8. from my understanding it just depends on viewing angle. on cars anyway, it's a solid coat of one color with a thin (very thin) coat of another over top. then when you look at it directly, you see the solid color, because the thin coat is almost invisible. if you look at it flat along the surface, you see more of the misted color. it works for cars because of the many curved surfaces. if you try it on a bass you won't get as much 'changing' because of the large flat surfaces.

    this is my understanding and i guarantee none of it.
     
  9. get the irridecent paint that they use on cars.... ya know it has like purple flake, redflake, ec in it...

    of course a 3 or 4 oz bottle of it costs 400 bucks...
     
  10. I'm with Milo on this one, aside from the paint there are a couple of things needed to get the best effect:

    1. Lots of compound curves
    2. A bright, tight, point light source.

    My experience comes from a friends racecar. I did the lettering and then tried to photograph it. What looked great in the sun to my eyes, never transferred to film. It is a very elusive effect. What ever color was predominant at the angle you were at looked great but the "changing" aspect left a bit to be desired.

    They have a thread about this over on the MIMF in the finishes forum if you're interested.
     
  11. In the Carvin catalog, i saw a country singer has a signature geetar that has an irridecent color changing finish. I don't remember the guys name though.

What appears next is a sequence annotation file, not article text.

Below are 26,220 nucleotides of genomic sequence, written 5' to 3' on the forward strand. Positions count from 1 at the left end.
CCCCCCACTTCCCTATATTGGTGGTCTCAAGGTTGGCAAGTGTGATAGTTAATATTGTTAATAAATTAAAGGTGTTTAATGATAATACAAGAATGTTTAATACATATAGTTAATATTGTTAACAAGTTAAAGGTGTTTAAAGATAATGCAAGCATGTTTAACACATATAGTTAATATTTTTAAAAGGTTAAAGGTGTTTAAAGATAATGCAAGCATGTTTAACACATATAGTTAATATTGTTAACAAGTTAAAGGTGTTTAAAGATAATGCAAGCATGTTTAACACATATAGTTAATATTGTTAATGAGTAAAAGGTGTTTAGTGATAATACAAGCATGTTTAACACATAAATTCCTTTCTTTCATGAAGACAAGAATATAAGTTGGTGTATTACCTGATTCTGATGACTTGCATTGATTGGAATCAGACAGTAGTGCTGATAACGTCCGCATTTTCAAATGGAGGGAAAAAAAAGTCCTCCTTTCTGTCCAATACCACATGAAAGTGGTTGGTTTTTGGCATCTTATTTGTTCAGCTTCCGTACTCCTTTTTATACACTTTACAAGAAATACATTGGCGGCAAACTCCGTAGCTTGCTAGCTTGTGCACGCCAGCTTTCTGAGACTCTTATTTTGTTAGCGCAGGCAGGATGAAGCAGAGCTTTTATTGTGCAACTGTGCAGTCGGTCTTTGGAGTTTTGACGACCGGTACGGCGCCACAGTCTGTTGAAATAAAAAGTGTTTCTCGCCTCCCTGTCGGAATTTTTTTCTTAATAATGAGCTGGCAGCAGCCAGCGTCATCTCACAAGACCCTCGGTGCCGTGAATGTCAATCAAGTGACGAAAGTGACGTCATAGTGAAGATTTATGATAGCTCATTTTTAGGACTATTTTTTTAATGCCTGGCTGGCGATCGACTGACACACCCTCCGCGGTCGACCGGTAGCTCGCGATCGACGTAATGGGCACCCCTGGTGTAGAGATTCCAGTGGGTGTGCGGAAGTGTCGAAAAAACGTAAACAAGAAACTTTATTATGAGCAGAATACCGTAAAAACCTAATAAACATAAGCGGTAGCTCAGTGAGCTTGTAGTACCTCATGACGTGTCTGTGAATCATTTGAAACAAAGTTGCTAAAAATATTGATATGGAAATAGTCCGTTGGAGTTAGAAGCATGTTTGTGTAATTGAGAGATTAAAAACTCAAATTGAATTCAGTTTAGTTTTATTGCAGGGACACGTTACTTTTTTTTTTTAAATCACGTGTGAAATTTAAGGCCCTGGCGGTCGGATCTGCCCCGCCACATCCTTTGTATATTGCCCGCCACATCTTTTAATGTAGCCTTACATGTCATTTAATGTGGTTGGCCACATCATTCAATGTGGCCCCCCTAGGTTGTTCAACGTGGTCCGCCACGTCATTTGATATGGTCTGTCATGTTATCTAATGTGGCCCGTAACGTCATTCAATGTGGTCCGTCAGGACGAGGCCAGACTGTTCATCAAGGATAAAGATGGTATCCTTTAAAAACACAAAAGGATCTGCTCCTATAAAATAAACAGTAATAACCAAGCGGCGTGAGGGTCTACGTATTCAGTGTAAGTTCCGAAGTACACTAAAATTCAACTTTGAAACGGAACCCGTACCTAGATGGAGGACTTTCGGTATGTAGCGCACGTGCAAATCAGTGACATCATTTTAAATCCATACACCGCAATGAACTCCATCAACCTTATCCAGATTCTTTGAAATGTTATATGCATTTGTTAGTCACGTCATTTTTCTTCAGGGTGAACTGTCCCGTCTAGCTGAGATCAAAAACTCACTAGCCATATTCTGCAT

12. pkr2

    pkr2

    Apr 28, 2000
    coastal N.C.
    Thanks for the feedback, guys.

    I guess I was trying to reinvent the wheel. :)

    I'm going to try to get Krylon to send me some color sample chips.

    I'm pretty sure, now, after weighing the input that I wouldn't get the results that I'm looking for.

    Pkr2
     
  13. CS

    CS

    Dec 11, 1999
    UK
    The problem with two tone colour changing paint on 3D surfaces is that you can end up with mismatches. If theres way of making the front on the bass change (if it has a flat front of course) then that would be IMHO better. Have a look at the new colours on the Gibson site, theres some horrible (again IMHO) side effects.

    BTW nice to 'see' you again
     
  14. pkr2

    pkr2

    Apr 28, 2000
    coastal N.C.
    Yeah, Chris. That's what I've decided too. The lack of compound curves is probably be the downfall of the idea.

    Nice to see you too, Chris. Thanks for the input.

    Pkr2
     
  15. My guitarists dad owns Protec Paints, he painted his phone cover in this "chameleon paint". Its very expensive but worth it. He was explaining it to me and the principles behind it.